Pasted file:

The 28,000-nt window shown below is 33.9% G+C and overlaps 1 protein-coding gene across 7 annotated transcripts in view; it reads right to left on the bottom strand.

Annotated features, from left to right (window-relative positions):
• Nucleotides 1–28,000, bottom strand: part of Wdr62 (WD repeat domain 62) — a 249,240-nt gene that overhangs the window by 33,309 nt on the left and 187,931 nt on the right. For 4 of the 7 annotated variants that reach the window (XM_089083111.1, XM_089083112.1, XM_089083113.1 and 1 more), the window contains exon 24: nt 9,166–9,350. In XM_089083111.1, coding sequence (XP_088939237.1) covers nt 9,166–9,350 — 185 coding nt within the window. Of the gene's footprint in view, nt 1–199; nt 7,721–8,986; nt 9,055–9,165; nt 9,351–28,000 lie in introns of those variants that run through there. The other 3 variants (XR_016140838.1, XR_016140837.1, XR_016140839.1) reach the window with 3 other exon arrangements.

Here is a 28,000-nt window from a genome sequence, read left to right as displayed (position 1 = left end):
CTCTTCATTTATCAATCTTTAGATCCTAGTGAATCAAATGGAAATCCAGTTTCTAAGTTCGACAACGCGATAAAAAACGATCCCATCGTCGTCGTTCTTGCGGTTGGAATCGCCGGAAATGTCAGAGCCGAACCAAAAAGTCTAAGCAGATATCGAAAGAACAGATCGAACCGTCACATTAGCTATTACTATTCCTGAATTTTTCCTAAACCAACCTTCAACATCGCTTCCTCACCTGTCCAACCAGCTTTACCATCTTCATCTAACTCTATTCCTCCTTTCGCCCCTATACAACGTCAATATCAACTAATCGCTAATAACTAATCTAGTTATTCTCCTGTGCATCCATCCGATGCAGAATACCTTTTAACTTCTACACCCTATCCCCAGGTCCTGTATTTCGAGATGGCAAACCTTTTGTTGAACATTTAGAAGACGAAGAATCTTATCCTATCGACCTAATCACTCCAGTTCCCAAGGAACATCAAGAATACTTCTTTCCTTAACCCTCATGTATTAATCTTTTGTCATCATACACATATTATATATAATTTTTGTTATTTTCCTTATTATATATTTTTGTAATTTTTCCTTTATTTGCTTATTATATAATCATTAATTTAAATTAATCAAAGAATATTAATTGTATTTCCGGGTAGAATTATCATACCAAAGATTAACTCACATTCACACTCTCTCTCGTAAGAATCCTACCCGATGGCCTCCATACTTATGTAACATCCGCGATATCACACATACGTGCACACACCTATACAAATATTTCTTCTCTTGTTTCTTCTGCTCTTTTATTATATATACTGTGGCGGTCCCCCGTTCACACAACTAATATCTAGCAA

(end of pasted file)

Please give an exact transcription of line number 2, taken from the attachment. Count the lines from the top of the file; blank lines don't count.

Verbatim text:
Annotated features, from left to right (window-relative positions):